Caveats associated with Vintage Lenses

My vintage lens collection is growing by leaps and bounds.  I have gotten some good results from some of the lenses, and in some cases I find that they equal or exceed a number of currently available (newly manufactured) lenses.

However; not every vintage lens can be used safely on every camera.  I think the old film cameras must have had larger registration distances between the mirror and the rear of the lens barrel.  Certain lenses, when they are focused at some point in the direction of infinity on the focus ring, protrude from the rear of the lens mount.

It doesn’t take much protrusion to hit the mirror on a modern DSLR.  Much over 1 mm will usually do it.   In the list on my vintage lens page is a very nice Yashinon DX 50mm f2 lens.  It is my sharpest vintage lens, and one of the best bokeh lenses I have.  It protrudes between 1 and 2 millimeters behind the screw mount at infinity focus, which runs into the mirror on my Pentax K5.

The K5’s mirror, when in the normal position (i.e, the shutter release is not being pressed) – doesn’t hit anything, because it’s below the lens protrusion at that point.  If the Yashinon is focused to infinity, then when the shutter is released, the mirror will lift up enough to take the picture, but hang on the edge of the rear element of the lens about half way, or a little more than half way, as it goes through its travel.  Thus, by moving the focus ring towards the close-end focus range on the ring after the shot has been taken,   one can cause the mirror to flap back down..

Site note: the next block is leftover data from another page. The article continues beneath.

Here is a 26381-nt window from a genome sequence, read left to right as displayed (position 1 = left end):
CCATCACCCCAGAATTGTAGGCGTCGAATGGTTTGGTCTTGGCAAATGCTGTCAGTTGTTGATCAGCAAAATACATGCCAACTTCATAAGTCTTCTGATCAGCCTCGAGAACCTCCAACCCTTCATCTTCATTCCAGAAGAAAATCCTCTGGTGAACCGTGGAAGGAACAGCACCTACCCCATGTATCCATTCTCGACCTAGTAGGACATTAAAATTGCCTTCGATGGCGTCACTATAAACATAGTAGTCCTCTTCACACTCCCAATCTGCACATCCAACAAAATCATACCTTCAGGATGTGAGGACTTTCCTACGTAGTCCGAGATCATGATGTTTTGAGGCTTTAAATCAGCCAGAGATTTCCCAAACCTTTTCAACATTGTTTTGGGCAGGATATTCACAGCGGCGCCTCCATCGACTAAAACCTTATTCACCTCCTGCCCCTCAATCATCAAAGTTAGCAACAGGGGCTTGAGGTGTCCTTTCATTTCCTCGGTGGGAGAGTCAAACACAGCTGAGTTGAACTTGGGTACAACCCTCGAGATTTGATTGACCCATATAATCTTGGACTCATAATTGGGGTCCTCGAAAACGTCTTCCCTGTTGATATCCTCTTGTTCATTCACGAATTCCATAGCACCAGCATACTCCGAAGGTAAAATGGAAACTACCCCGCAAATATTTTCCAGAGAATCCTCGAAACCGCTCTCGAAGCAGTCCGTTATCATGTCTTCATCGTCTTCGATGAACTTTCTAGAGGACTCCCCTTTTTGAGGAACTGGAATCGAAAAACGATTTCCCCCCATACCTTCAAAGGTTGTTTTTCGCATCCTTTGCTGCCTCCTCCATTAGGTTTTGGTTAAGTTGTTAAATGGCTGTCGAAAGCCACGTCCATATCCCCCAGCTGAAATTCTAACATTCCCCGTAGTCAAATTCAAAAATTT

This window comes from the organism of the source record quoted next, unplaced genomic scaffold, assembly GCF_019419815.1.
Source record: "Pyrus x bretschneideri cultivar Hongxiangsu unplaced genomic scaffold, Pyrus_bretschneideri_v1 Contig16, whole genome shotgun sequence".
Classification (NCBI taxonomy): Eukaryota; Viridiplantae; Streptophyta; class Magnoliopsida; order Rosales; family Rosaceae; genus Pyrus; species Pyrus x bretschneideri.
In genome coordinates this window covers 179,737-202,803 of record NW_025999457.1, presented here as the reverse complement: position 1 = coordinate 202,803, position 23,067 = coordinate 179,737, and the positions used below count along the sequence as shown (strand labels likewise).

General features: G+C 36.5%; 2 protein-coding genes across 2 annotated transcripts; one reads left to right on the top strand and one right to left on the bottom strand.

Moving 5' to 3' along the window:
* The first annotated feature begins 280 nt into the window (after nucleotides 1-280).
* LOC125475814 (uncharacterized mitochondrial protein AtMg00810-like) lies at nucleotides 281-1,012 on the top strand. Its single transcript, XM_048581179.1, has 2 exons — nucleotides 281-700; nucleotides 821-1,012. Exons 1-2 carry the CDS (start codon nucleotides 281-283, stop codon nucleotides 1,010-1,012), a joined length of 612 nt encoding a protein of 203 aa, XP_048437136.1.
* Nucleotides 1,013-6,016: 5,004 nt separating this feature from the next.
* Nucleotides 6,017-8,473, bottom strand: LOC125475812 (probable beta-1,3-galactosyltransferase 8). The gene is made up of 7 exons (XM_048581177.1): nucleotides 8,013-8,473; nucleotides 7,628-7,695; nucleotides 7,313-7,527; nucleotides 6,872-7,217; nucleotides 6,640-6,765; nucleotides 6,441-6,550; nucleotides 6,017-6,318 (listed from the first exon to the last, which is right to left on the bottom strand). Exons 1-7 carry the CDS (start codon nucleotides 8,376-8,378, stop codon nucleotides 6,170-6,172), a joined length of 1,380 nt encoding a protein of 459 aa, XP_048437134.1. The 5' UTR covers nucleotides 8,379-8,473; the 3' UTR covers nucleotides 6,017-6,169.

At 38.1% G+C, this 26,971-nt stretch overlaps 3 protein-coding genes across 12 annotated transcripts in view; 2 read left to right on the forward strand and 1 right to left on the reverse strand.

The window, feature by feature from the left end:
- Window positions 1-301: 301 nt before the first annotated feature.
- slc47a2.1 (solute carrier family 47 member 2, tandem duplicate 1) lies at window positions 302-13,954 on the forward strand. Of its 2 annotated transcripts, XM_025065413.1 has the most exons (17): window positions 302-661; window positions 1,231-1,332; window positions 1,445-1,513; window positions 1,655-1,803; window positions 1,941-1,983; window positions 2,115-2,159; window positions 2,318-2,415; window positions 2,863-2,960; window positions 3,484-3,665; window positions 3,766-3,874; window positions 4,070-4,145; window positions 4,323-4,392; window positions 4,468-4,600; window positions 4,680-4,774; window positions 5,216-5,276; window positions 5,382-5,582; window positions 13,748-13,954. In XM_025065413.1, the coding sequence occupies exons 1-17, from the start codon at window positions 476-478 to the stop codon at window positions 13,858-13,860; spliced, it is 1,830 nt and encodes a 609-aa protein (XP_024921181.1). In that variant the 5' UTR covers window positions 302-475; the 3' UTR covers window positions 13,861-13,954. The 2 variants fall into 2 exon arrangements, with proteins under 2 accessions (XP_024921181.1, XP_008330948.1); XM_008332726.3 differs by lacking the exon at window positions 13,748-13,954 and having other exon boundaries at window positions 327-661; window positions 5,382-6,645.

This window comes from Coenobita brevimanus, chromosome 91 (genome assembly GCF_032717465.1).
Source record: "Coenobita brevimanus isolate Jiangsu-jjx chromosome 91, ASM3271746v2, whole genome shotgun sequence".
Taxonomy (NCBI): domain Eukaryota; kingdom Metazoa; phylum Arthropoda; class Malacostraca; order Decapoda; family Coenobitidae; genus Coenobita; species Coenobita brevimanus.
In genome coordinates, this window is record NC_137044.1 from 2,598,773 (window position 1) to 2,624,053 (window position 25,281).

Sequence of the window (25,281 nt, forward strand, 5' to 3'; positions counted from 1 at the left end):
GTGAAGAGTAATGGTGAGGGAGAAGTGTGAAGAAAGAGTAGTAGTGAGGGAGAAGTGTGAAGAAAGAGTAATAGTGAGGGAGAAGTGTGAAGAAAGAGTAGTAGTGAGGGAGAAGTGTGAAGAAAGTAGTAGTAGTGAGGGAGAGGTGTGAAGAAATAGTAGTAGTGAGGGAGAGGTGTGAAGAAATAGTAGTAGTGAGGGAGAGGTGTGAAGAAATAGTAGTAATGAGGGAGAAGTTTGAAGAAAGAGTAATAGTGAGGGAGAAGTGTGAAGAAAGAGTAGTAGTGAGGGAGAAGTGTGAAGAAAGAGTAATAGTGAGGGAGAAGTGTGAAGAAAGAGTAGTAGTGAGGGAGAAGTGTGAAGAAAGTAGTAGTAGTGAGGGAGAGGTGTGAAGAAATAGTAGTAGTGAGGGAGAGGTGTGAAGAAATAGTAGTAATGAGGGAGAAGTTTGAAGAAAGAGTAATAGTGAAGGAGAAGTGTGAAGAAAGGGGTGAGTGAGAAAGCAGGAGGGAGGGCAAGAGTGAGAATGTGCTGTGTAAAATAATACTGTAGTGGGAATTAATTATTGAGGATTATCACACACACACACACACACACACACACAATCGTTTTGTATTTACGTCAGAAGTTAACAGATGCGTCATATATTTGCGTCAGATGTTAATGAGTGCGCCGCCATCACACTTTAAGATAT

While this allows one to take pictures, the constant banging of the lens element on the mirror edge is not a good thing!  One millimeter must be right on the edge of hitting or not hitting the mirror when using a K5 with a Yashinon DX 55mm f2 lens.

I did this only a couple times before I realized what was going on.  I checked both the lens and the mirror, and there seemed to be no damage to either.

When fitting the same screw mount Yashinon to my Sigma SD14, the mirror doesn’t hit the rear lens element, but it’s for a different reason than the K5.  The Sigma SD14 has the IR filter in front of the mirror (where it is easily removed), whereas most all other cameras have the IR filter close-fitted to the sensor, or even bonded to it.  Of course, the sensor is on the other side of the mirror. So, when trying to focus the Yashinon towards infinity on the Sigma SD14 the rear element runs into the IR filter, rather than the mirror, and this happens before any shot is taken.

This does not make the situation happy, however.  One could damage the IR filter instead of the mirror, and they are not as cheap to replace as one might think.  I checked the filter, and there were no marks (whew!).   The lens is able to focus out to about 4.5 meters or so, on the Sigma, before being stopped in its travel.  I can focus all the way to infinity on the K5, with the problem being that the mirror will hang.  At about 4 meters focus, the lens never hits the mirror on the K5.  But, this is definitely not the way to operate!

So,  if I’m very careful,  I can use my Yashinon on the Sigma, where the travel is a little better.   Even then, I know I take my chances.  Just coincidentally, the mirror registration/alignment on my Sigma got mucked up recently, in spite of the facts that the IR filter prevents any contact to the mirror.  Don’t know what’s up with that.